«Be careful what you wish for»: Brazil's optimism and fears post-election

«Cuidado com o que você deseja: você pode acabar conseguindo» («Be careful what you wish for, because you might get it»): this simple Brazilian proverb have been heard insistently after the elections of October 5th.

Aerial view of Sao Paulo, the economic heart of Brazil and Latin America and the fortress of the PSDB of Aécio Neves.

Yes, Dilma Rousseff - President and candidate of the PT - after have intensely desired to challenge the liberal Aécio Neves rather than the environmentalist Marina Silva in the second round, was surprisingly satisfied. In the second round there will be once again a matter between the «Workers' Party» and the «Brazilian Social-Democratic Party». The sixth consecutive challenge since 1994. The first two elections were won by Fernando Henrique Cardoso, now Neves’mentor, while those of 2002 and 2006 were dominated by Lula, and in the last one Rousseff was elected in 2010 in the second round.

Brazil, therefore, quite unexpectedly moves towards the classical polarization, excluding the candidate Marina Silva of the PSB (21% of voting preference) from the presidential dispute.

The leading environmentalist, favorite in the race to Brasilia in early September, has been largely superseded by the former governor of Minas Gerais, Aécio Neves. Politically, it is a miracle, well run by the organizers of Aécio’s campaign. Only a month before the election, Neves could count on 14% of voting intentions. Now, however, comes out of the first round with 33.5% of the votes. A turnaround that started to frighten PT’s leaders, including Rousseff, who took 41.59% of the votes.

The polls have confirmed the advantage of the actual government, although at the moment the most interesting aspect will be to observe the direction in which Marina Silva is going to divert her 22 million votes. The position of the former senator of Acre is more complex than expected, given that, after Eduardo Campos’ death, she found herself a candidate of a party (Brazilian Socialist Party) which was not hers. Her alliance with Campos was built on mutual respect and the impossibility of Silva to sign up with Rede Sustentabilidade, her movement, for the presidential election.

After Sunday's defeat, it became clear that Silva and the PSB will return to being independent. The feeling is that both are going into Neves’ direction. Marina Silva has already given a mild signal, speaking of the need for «a qualified change», while the liberal in his post-election speech, has cited Eduardo Campos and invited the opposition to «join forces». In 2010, when Silva possessed 20 million votes, she declared herself as neutral; Now the attacks of PT seem to have touched her personally, and as confirmed by Beto Albuquerque, it will be «a very difficult step in the direction of PT», even though Silva had been a leading figure in PT for a long time.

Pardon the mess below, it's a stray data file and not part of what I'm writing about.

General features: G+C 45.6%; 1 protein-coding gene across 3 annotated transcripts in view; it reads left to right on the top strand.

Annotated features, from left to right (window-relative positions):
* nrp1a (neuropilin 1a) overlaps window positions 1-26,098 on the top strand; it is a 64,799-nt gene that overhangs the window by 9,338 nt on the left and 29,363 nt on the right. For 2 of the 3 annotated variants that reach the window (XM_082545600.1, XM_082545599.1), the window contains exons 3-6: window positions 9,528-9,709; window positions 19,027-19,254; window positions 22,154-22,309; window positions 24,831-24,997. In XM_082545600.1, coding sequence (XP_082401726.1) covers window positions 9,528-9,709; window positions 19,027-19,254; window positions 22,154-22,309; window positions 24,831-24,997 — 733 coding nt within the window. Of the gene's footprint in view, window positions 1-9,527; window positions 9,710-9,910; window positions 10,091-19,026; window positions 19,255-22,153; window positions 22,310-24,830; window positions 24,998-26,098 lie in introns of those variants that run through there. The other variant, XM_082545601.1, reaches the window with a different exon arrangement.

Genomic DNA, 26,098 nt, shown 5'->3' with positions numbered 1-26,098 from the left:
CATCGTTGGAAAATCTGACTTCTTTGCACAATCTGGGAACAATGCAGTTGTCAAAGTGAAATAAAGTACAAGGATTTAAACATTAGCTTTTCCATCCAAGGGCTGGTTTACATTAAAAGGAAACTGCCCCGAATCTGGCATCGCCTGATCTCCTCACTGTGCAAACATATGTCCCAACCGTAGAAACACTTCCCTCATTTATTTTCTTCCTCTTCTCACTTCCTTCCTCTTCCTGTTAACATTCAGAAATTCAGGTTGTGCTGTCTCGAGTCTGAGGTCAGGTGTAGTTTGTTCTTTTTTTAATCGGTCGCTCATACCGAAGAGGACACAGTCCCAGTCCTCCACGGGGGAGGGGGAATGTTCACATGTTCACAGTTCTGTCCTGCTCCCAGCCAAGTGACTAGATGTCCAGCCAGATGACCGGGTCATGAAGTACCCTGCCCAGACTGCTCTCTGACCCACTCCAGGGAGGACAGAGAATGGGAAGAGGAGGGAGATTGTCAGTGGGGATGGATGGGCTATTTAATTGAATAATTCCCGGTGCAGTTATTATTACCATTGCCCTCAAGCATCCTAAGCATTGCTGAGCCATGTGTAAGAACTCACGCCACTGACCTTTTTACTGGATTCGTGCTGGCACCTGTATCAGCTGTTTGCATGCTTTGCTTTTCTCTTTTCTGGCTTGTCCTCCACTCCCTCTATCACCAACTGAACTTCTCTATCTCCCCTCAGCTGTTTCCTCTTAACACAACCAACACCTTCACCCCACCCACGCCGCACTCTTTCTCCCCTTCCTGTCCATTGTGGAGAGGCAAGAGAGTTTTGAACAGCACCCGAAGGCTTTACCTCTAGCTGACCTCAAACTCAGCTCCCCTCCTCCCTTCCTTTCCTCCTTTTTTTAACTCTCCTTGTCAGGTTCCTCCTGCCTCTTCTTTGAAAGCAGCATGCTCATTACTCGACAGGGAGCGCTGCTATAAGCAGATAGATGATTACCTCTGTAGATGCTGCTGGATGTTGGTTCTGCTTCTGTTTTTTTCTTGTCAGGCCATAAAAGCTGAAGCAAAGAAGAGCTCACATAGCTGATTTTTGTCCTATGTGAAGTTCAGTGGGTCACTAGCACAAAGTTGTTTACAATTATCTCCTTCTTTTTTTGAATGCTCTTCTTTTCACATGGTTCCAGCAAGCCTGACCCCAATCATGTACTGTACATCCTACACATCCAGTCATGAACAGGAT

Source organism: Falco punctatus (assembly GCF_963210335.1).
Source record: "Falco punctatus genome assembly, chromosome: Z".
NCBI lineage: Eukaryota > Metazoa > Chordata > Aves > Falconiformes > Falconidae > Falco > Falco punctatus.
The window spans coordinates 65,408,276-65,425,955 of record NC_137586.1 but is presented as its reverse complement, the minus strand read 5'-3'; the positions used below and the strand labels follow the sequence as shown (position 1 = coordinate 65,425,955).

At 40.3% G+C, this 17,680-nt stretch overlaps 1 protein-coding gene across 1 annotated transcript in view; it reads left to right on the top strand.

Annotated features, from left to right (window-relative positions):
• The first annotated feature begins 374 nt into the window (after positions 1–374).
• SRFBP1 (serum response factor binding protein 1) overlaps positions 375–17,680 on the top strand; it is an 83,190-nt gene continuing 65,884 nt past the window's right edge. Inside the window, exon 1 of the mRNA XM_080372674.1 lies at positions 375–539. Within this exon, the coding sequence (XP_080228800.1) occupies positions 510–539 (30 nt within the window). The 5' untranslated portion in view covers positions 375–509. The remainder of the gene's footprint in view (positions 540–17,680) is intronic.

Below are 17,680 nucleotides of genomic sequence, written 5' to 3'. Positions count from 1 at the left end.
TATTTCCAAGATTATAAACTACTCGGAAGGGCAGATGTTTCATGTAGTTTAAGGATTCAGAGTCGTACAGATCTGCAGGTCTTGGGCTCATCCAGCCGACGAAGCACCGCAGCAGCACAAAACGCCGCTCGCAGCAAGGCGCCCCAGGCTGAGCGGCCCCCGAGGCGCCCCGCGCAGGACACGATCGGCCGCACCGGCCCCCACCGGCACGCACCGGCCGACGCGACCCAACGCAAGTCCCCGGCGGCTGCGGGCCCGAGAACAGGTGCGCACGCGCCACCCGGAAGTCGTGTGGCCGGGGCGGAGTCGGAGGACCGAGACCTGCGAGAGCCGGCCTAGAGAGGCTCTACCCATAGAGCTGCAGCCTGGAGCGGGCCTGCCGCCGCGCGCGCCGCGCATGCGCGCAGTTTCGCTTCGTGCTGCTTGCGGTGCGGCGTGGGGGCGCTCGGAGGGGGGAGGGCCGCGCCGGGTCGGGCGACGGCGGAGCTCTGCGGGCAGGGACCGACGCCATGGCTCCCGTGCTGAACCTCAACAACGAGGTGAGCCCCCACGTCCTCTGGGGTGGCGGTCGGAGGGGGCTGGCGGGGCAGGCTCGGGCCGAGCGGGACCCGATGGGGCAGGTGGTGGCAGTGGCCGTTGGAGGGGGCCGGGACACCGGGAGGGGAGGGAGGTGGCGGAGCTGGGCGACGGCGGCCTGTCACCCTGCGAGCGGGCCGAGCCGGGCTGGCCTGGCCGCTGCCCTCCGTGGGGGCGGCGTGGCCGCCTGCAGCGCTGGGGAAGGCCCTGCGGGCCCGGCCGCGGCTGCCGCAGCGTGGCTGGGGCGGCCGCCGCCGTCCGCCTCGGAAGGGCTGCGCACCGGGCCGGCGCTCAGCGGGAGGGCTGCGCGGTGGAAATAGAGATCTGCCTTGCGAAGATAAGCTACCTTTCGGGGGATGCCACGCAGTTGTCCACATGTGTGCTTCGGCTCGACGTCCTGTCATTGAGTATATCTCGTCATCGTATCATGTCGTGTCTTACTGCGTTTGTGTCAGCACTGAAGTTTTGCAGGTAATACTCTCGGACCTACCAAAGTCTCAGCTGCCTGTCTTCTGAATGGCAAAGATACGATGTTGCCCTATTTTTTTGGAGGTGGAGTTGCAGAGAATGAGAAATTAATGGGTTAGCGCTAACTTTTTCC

The last problem to solve is the position of Campos’ family, very close to Lula, but seems willing to support Neves. The first survey (source: Datafolha) indicates that 24% of Marina Silva voters would be willing to veer toward Rousseff, while as much as 59% would vote for Neves. These numbers clearly indicate that the rejection for the government can overpower the ideals of the party.

The amazing comeback of the liberals has satisfied the markets: Ibovespa index, Sao Paulo Stock Exchange index, has opened with a rise of 7%, then came down to 5% during the day (57 396 points). Positive aspect especially for state companies such as Petrobrás, Eletrobrás and Banco do Brasil. «The market - said Eduardo Velho, economist of Global INVX at portal Folha.com - works with the possibility of minor changes in state companies. Because of this fact, banks and state companies are rising. The idea is that Aécio could implement reforms to contain inflation. There is more confidence that the economy can be adjusted».

On the other hand, Dilma Rousseff received the most number of votes in the North East and the North of the country, less developed and largely benefited areas from the social policies of the PT. The voters of South East and Central West areas, more sensitive to the effects of the recession and fed up with the closure with EU and USA markets, have joined PSDB. The possible change of perspective has ignited the enthusiasm on the other side of the Atlantic: «The decline in investments – said Société Générale in its report post-election - is the determining factor in the recession and also low growth in the last three years. The key to boosting investment in the short term remains to be investor’s confidence, while political stability and reforms are the basis for growth in the medium to long term: and Mr. Neves is certainly able to act on these fronts».

The PT’s Committee expects an advantage of Neves in the polls at the beginning, but expects to reduce his forces as they did with Marina Silva.


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